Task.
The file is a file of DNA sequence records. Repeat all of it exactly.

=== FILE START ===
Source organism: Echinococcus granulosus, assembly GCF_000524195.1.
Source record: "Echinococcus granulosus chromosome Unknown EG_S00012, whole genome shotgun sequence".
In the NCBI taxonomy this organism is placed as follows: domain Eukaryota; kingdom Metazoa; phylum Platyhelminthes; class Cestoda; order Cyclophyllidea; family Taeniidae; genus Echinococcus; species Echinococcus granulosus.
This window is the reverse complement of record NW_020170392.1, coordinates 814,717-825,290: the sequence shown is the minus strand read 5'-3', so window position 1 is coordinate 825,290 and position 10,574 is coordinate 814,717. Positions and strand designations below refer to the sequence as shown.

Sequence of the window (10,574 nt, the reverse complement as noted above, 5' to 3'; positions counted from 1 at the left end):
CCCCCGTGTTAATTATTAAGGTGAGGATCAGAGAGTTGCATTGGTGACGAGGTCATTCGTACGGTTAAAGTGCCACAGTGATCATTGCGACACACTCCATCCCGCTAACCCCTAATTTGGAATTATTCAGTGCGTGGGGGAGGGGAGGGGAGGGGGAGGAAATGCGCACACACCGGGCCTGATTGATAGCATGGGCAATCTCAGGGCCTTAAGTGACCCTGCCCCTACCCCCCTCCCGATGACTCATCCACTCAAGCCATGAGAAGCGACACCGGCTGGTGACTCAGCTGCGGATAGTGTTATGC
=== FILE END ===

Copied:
Source organism: Echinococcus granulosus, assembly GCF_000524195.1.
Source record: "Echinococcus granulosus chromosome Unknown EG_S00012, whole genome shotgun sequence".
In the NCBI taxonomy this organism is placed as follows: domain Eukaryota; kingdom Metazoa; phylum Platyhelminthes; class Cestoda; order Cyclophyllidea; family Taeniidae; genus Echinococcus; species Echinococcus granulosus.
This window is the reverse complement of record NW_020170392.1, coordinates 814,717-825,290: the sequence shown is the minus strand read 5'-3', so window position 1 is coordinate 825,290 and position 10,574 is coordinate 814,717. Positions and strand designations below refer to the sequence as shown.

Sequence of the window (10,574 nt, the reverse complement as noted above, 5' to 3'; positions counted from 1 at the left end):
CCCCCGTGTTAATTATTAAGGTGAGGATCAGAGAGTTGCATTGGTGACGAGGTCATTCGTACGGTTAAAGTGCCACAGTGATCATTGCGACACACTCCATCCCGCTAACCCCTAATTTGGAATTATTCAGTGCGTGGGGGAGGGGAGGGGAGGGGGAGGAAATGCGCACACACCGGGCCTGATTGATAGCATGGGCAATCTCAGGGCCTTAAGTGACCCTGCCCCTACCCCCCTCCCGATGACTCATCCACTCAAGCCATGAGAAGCGACACCGGCTGGTGACTCAGCTGCGGATAGTGTTATGC